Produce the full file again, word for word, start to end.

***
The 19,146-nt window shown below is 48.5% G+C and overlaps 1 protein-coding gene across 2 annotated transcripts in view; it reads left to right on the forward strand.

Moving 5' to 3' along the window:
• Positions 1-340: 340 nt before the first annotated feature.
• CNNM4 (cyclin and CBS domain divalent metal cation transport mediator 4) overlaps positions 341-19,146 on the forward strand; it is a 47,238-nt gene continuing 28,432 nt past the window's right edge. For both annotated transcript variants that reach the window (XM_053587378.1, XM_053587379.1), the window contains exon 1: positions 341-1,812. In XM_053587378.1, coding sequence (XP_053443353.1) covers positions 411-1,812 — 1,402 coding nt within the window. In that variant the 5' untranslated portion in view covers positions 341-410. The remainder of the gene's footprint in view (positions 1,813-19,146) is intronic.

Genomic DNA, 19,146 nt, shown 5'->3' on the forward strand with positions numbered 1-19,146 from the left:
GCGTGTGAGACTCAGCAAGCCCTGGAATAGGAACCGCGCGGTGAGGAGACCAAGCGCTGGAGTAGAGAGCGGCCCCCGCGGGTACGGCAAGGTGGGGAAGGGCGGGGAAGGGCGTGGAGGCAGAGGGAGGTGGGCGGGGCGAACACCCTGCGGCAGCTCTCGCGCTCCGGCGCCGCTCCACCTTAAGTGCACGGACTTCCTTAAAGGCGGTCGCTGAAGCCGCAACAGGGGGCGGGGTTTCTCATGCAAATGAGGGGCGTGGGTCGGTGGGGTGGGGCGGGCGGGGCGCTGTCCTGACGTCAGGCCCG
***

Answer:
The 19,146-nt window shown below is 48.5% G+C and overlaps 1 protein-coding gene across 2 annotated transcripts in view; it reads left to right on the forward strand.

Moving 5' to 3' along the window:
• Positions 1-340: 340 nt before the first annotated feature.
• CNNM4 (cyclin and CBS domain divalent metal cation transport mediator 4) overlaps positions 341-19,146 on the forward strand; it is a 47,238-nt gene continuing 28,432 nt past the window's right edge. For both annotated transcript variants that reach the window (XM_053587378.1, XM_053587379.1), the window contains exon 1: positions 341-1,812. In XM_053587378.1, coding sequence (XP_053443353.1) covers positions 411-1,812 — 1,402 coding nt within the window. In that variant the 5' untranslated portion in view covers positions 341-410. The remainder of the gene's footprint in view (positions 1,813-19,146) is intronic.

Genomic DNA, 19,146 nt, shown 5'->3' on the forward strand with positions numbered 1-19,146 from the left:
GCGTGTGAGACTCAGCAAGCCCTGGAATAGGAACCGCGCGGTGAGGAGACCAAGCGCTGGAGTAGAGAGCGGCCCCCGCGGGTACGGCAAGGTGGGGAAGGGCGGGGAAGGGCGTGGAGGCAGAGGGAGGTGGGCGGGGCGAACACCCTGCGGCAGCTCTCGCGCTCCGGCGCCGCTCCACCTTAAGTGCACGGACTTCCTTAAAGGCGGTCGCTGAAGCCGCAACAGGGGGCGGGGTTTCTCATGCAAATGAGGGGCGTGGGTCGGTGGGGTGGGGCGGGCGGGGCGCTGTCCTGACGTCAGGCCCG